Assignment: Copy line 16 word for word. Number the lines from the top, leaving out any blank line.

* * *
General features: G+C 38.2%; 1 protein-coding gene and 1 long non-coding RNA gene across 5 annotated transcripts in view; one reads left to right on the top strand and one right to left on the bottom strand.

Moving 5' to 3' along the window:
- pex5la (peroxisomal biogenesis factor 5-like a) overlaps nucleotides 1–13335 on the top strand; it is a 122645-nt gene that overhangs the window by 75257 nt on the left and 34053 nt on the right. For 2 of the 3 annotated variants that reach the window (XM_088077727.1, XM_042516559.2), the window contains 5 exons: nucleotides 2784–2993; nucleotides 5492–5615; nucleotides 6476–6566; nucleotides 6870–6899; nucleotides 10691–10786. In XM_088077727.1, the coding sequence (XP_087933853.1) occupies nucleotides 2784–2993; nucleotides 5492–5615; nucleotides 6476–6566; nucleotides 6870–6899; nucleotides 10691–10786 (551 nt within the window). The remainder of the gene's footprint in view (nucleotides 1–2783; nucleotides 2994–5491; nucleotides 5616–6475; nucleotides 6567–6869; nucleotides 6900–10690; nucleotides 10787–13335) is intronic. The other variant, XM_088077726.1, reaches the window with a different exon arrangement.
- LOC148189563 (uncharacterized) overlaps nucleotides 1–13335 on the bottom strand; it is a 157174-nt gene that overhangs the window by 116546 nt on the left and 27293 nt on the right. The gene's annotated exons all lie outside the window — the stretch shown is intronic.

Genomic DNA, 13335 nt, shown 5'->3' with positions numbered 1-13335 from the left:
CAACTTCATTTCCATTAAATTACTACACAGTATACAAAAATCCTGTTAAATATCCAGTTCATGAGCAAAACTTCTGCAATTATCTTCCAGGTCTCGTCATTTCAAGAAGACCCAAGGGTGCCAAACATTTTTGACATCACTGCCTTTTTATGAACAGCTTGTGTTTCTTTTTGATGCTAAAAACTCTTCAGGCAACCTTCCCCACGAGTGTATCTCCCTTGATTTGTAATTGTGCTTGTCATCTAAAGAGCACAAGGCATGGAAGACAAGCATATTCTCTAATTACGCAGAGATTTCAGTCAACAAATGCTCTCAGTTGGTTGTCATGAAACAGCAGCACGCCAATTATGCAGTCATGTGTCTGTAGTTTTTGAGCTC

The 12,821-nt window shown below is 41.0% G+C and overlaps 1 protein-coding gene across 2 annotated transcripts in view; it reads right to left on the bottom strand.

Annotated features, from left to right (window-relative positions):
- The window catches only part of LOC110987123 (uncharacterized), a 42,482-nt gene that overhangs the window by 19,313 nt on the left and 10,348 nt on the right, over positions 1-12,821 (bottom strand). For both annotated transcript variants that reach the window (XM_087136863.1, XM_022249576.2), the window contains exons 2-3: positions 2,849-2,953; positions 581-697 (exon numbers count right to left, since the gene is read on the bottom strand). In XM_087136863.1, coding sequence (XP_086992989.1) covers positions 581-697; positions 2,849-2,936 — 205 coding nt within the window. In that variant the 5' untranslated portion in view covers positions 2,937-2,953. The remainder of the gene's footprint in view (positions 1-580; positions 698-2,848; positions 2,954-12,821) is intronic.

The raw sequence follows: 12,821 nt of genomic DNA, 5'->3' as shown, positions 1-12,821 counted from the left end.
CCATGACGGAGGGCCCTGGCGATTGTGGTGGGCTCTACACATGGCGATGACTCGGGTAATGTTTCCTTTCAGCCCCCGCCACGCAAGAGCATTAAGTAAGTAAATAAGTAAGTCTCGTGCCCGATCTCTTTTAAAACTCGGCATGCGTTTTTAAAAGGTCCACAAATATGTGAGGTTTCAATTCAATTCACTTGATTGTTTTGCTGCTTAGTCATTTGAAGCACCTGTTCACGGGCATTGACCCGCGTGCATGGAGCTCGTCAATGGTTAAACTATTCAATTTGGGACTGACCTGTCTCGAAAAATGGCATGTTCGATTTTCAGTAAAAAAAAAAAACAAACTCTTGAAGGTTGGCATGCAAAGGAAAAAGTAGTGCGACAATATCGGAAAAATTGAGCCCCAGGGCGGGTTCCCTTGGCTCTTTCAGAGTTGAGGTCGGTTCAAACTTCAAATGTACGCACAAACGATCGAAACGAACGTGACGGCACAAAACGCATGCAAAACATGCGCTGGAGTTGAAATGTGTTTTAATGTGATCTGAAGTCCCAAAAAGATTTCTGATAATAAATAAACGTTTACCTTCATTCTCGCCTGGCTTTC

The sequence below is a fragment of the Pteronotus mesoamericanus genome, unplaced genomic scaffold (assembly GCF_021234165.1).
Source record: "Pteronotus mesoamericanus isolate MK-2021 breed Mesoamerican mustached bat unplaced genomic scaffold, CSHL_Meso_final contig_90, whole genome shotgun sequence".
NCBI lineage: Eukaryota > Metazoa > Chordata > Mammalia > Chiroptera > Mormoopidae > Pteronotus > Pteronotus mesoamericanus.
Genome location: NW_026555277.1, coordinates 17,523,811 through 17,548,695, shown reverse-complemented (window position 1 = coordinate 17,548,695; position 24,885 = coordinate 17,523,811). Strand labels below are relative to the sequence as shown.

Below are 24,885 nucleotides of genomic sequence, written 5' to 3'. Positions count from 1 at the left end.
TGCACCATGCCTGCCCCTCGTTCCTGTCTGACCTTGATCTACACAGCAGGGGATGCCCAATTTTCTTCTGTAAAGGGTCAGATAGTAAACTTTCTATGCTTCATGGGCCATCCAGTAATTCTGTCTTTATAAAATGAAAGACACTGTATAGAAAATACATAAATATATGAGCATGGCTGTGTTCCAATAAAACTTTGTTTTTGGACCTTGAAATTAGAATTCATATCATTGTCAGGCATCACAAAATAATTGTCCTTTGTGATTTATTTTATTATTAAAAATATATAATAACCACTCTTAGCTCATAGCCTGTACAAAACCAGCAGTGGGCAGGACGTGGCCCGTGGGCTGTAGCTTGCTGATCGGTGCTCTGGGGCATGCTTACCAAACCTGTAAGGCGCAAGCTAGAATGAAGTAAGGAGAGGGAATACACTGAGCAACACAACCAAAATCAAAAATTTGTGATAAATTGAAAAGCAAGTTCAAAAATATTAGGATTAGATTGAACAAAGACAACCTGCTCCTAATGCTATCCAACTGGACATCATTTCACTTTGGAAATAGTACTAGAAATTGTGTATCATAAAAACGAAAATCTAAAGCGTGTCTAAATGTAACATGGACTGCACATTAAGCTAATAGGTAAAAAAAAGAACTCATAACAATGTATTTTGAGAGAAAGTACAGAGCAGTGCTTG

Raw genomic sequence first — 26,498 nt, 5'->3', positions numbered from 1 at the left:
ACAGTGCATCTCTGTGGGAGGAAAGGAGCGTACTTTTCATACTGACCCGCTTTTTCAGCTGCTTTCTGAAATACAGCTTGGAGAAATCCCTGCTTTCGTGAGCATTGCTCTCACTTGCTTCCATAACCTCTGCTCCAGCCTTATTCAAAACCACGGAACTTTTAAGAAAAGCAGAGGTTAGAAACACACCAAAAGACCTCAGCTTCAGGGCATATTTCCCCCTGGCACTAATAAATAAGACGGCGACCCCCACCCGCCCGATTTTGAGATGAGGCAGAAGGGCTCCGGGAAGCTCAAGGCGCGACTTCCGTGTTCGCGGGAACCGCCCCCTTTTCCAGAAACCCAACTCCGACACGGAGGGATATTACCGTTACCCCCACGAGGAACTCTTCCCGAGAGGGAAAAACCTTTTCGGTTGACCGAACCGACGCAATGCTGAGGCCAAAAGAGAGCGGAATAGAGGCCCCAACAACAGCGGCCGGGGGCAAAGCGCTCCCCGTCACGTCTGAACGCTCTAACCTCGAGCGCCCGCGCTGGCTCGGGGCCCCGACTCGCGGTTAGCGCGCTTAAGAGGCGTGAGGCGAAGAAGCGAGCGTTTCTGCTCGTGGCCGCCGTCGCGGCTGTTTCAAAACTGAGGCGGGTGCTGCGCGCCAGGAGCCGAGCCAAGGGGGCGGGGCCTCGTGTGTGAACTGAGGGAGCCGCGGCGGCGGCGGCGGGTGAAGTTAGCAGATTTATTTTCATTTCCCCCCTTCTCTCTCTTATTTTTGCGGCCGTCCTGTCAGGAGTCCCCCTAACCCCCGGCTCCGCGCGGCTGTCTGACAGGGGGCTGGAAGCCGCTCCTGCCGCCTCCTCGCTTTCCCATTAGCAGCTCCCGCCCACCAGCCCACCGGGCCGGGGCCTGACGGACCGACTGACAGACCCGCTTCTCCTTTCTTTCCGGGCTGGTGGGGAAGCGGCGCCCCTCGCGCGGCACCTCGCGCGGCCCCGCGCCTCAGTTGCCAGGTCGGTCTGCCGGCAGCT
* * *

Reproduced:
Below are 24,885 nucleotides of genomic sequence, written 5' to 3'. Positions count from 1 at the left end.